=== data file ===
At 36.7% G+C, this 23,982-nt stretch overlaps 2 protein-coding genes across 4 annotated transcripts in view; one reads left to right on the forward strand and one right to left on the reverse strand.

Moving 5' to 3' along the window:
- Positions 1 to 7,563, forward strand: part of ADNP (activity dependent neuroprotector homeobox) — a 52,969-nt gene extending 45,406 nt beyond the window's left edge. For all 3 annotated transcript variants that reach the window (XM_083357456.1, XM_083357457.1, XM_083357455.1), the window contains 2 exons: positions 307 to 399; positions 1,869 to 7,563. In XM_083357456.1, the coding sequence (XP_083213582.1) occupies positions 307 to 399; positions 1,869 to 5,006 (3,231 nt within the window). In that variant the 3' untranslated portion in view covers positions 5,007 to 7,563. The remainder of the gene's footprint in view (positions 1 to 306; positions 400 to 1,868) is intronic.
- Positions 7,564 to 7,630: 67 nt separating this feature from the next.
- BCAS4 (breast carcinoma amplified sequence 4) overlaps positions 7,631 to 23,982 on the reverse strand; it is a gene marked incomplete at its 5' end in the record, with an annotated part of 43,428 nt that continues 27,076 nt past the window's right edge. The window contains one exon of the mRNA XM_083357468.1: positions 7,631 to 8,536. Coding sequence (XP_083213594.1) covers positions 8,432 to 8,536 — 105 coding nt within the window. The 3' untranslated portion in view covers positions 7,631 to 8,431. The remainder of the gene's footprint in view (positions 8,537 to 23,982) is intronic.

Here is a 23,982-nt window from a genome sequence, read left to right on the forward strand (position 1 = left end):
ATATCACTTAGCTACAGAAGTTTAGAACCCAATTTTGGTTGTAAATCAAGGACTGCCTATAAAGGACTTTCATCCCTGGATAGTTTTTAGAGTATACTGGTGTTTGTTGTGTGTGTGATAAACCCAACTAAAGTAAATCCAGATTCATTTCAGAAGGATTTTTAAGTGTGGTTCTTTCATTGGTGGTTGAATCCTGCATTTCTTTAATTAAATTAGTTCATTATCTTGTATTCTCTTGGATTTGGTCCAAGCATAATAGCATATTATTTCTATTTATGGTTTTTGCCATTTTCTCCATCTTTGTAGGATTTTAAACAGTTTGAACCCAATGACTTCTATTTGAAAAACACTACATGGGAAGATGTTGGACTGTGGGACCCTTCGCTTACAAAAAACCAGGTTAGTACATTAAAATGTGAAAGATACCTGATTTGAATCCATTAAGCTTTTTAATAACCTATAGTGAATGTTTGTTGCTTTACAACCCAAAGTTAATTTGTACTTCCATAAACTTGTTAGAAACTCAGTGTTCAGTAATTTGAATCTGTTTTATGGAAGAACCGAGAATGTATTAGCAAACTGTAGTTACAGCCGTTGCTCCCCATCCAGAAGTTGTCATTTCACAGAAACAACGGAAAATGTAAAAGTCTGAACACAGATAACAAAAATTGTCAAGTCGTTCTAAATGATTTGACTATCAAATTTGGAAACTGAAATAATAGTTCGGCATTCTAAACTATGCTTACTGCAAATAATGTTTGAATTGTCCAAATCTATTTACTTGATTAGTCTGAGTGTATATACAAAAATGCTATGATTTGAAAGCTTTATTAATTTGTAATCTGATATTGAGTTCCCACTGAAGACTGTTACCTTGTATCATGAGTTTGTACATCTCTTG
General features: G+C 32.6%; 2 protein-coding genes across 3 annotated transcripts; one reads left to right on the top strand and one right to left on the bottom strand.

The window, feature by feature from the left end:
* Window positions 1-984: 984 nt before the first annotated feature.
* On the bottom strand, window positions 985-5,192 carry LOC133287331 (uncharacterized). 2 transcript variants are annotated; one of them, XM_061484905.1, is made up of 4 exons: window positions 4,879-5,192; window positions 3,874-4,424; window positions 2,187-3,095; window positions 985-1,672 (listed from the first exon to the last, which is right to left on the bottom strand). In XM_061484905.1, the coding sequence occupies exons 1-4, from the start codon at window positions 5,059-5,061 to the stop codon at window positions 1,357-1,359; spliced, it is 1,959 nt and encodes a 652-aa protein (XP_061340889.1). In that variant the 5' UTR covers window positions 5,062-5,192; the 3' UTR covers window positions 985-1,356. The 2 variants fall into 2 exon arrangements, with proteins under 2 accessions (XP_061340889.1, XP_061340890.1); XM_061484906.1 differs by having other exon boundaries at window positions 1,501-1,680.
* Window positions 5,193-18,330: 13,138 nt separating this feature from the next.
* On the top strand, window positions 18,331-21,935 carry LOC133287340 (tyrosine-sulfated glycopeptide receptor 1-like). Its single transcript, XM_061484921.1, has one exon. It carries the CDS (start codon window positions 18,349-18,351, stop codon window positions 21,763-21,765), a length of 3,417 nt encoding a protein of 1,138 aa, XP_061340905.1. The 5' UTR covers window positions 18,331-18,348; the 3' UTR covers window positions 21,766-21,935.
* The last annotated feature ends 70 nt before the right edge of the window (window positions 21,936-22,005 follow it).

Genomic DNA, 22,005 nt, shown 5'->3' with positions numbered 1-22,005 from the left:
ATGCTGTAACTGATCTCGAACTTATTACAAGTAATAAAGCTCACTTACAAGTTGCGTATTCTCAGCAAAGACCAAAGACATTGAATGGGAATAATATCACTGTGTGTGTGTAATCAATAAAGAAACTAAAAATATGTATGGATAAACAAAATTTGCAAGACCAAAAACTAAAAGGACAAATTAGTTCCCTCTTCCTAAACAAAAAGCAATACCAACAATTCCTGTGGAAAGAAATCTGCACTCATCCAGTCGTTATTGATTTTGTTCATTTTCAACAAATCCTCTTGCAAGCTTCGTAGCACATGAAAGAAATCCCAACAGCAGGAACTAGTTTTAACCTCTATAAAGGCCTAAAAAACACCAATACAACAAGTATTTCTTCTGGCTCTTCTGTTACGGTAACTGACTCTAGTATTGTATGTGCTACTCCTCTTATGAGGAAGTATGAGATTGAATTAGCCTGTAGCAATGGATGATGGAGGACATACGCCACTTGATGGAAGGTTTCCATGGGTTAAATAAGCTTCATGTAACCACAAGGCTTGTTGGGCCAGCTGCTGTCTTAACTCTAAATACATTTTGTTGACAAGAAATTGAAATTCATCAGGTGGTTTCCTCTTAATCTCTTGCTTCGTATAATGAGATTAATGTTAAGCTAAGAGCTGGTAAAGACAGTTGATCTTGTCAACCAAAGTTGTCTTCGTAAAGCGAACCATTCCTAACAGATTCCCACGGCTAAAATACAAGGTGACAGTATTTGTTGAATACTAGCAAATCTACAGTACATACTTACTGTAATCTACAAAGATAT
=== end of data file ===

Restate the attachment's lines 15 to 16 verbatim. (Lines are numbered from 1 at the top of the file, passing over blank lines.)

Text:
Genomic DNA, 22,005 nt, shown 5'->3' with positions numbered 1-22,005 from the left:
ATGCTGTAACTGATCTCGAACTTATTACAAGTAATAAAGCTCACTTACAAGTTGCGTATTCTCAGCAAAGACCAAAGACATTGAATGGGAATAATATCACTGTGTGTGTGTAATCAATAAAGAAACTAAAAATATGTATGGATAAACAAAATTTGCAAGACCAAAAACTAAAAGGACAAATTAGTTCCCTCTTCCTAAACAAAAAGCAATACCAACAATTCCTGTGGAAAGAAATCTGCACTCATCCAGTCGTTATTGATTTTGTTCATTTTCAACAAATCCTCTTGCAAGCTTCGTAGCACATGAAAGAAATCCCAACAGCAGGAACTAGTTTTAACCTCTATAAAGGCCTAAAAAACACCAATACAACAAGTATTTCTTCTGGCTCTTCTGTTACGGTAACTGACTCTAGTATTGTATGTGCTACTCCTCTTATGAGGAAGTATGAGATTGAATTAGCCTGTAGCAATGGATGATGGAGGACATACGCCACTTGATGGAAGGTTTCCATGGGTTAAATAAGCTTCATGTAACCACAAGGCTTGTTGGGCCAGCTGCTGTCTTAACTCTAAATACATTTTGTTGACAAGAAATTGAAATTCATCAGGTGGTTTCCTCTTAATCTCTTGCTTCGTATAATGAGATTAATGTTAAGCTAAGAGCTGGTAAAGACAGTTGATCTTGTCAACCAAAGTTGTCTTCGTAAAGCGAACCATTCCTAACAGATTCCCACGGCTAAAATACAAGGTGACAGTATTTGTTGAATACTAGCAAATCTACAGTACATACTTACTGTAATCTACAAAGATAT